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Book part

Efrat Shokef and Miriam Erez

As part of the globalizing work environment, new forms of organizations have emerged, ranging from international to multinational and transnational organizations. These…

Abstract

As part of the globalizing work environment, new forms of organizations have emerged, ranging from international to multinational and transnational organizations. These forms of organizations require high levels of cross-national interdependence, and often the formation of multicultural teams (MCTs), nested within multinational organizations. Employees who operate in the global multinational context should share common meanings, values, and codes of behaviors in order to effectively communicate with each other and coordinate their activities. What helps global multicultural team members create the social glue that connects them to each other, above and beyond the national cultures to which they belong? We propose that a more macro-level meaning system of a global work culture, which is the shared understanding of the visible rules, regulations, and behaviors, and the deeper values and ethics of the global work context, that is formed outside of the level of national cultures, binds members of MCTs. At the individual level, the representation of these global work values in the self leads to the emergence of a global identity, which is an individual's sense of belonging to and identification with groups (such as MCTs), operating in the global work environment of multinational organizations. The chapter focuses on the potential influence of a global work culture, and of a global identity on the effectiveness of MCTs.

Details

National Culture and Groups
Type: Book
ISBN: 978-0-76231-362-4

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Article

Valerie Rosenblatt

Previous research has documented emergence of global work values and an important function of multinational organizations (MNOs) in their diffusion. However, studies on…

Abstract

Purpose

Previous research has documented emergence of global work values and an important function of multinational organizations (MNOs) in their diffusion. However, studies on the processes supporting the diffusion of global work values have been limited. This study seeks to conceptually explore the roles of institutional mechanisms and moderating functions of social network structures and cultural values in diffusion of global work values within the context of MNOs.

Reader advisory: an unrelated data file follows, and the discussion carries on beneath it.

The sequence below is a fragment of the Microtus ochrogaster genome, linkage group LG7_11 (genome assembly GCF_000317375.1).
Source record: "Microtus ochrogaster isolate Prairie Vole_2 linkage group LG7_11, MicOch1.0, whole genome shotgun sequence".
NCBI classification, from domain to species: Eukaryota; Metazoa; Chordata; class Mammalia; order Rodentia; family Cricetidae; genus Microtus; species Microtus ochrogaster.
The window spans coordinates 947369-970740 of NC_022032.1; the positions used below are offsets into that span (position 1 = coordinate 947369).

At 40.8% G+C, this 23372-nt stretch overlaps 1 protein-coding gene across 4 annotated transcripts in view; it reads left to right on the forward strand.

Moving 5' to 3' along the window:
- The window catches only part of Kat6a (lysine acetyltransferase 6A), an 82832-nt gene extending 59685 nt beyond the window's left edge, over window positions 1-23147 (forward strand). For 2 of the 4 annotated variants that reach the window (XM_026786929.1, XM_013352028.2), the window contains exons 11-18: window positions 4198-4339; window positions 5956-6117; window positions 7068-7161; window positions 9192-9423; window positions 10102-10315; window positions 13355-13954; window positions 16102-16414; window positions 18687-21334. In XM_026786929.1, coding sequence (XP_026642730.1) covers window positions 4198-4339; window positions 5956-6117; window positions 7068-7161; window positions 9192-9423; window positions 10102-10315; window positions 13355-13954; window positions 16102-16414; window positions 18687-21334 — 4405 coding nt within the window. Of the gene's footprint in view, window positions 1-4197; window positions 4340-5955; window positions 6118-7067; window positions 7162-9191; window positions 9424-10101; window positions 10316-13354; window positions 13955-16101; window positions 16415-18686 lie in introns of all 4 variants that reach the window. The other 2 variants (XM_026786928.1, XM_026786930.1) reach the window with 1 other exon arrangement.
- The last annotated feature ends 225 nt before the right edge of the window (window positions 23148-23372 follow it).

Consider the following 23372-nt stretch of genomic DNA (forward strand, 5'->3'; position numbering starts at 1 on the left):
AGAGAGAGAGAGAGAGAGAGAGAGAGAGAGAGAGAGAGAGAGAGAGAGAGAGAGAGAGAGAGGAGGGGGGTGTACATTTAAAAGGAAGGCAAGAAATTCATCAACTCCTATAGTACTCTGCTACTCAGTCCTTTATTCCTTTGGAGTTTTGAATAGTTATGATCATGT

Design/methodology/approach

Adopting a multilevel approach and grounding the arguments in the neo‐institutional framework, this work synthesizes cross‐cultural research with organizational theory research to present a conceptual model of the diffusion of global work values in the context of MNOs.

Findings

It is proposed that the level of diffusion of global work values by members of MNOs is positively related to the level of institutionalization of these values within and between MNOs by means of regulative and normative institutional processes. The arguments also suggest that regulative and normative institutional processes are likely to diffuse global work values more efficiently among members of MNOs with collectivistic value orientations and tight dense social networks with closures.

Practical implications

The findings may be useful for managers looking to implement global corporate culture and values programs, searching for the right mechanisms to diffuse values among units with certain cultural backgrounds, social network structures and institutional contexts.

Originality/value

This paper combines diverse research streams to elaborate on the dynamic interfaces of global work values diffusion and lays groundwork for future empirical investigations.

Details

Cross Cultural Management: An International Journal, vol. 18 no. 1
Type: Research Article
ISSN: 1352-7606

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Article

Joo‐Young Lee, Eun‐Sook Ko, Hyo‐Hyun Lee, Jae‐Young Kim and Jeong‐Wha Choi

The purpose of this paper is to examine differences between thermal insulation calculated by a global and a serial method using a thermal manikin, in comparison with human trials.

Abstract

Purpose

The purpose of this paper is to examine differences between thermal insulation calculated by a global and a serial method using a thermal manikin, in comparison with human trials.